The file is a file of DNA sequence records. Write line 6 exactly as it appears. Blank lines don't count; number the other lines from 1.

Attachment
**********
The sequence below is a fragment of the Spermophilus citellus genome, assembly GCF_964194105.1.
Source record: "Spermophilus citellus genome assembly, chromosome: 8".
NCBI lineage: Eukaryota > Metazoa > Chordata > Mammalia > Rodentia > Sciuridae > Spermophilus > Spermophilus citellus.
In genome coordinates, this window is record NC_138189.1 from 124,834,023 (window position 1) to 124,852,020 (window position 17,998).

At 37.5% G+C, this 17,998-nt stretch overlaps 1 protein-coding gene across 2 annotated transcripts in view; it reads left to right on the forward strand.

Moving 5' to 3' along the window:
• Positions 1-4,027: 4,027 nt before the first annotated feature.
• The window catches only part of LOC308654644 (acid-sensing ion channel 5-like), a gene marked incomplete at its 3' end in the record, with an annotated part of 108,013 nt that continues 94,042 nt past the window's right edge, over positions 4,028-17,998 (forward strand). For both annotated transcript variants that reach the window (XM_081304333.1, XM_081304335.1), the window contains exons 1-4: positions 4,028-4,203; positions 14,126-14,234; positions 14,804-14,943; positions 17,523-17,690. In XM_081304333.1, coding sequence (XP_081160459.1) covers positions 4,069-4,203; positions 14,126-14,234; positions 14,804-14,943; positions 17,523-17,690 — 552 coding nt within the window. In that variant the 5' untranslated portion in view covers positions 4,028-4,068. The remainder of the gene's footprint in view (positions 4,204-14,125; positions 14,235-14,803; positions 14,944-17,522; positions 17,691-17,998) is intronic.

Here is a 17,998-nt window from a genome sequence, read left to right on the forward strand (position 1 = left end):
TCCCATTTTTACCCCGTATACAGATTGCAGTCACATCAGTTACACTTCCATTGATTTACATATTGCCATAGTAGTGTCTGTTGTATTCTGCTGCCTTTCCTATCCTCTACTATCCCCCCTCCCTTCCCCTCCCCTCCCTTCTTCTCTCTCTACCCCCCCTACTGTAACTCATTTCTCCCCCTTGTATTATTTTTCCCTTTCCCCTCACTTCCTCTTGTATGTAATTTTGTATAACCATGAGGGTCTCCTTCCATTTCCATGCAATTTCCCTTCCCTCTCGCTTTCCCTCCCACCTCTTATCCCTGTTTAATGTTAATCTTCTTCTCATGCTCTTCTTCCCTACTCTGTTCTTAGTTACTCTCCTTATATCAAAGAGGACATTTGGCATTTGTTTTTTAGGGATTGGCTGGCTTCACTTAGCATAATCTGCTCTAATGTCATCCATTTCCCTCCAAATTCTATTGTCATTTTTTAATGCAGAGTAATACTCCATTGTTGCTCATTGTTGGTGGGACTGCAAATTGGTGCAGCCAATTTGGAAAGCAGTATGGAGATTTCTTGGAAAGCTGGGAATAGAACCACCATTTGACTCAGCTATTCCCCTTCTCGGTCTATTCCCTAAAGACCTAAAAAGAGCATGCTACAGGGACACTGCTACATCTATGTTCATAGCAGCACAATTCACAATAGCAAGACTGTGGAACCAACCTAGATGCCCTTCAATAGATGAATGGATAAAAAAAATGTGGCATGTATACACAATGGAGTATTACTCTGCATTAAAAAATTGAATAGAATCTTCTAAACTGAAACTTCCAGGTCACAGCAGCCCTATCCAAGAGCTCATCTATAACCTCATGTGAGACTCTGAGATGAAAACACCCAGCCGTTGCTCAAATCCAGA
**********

Moving 5' to 3' along the window: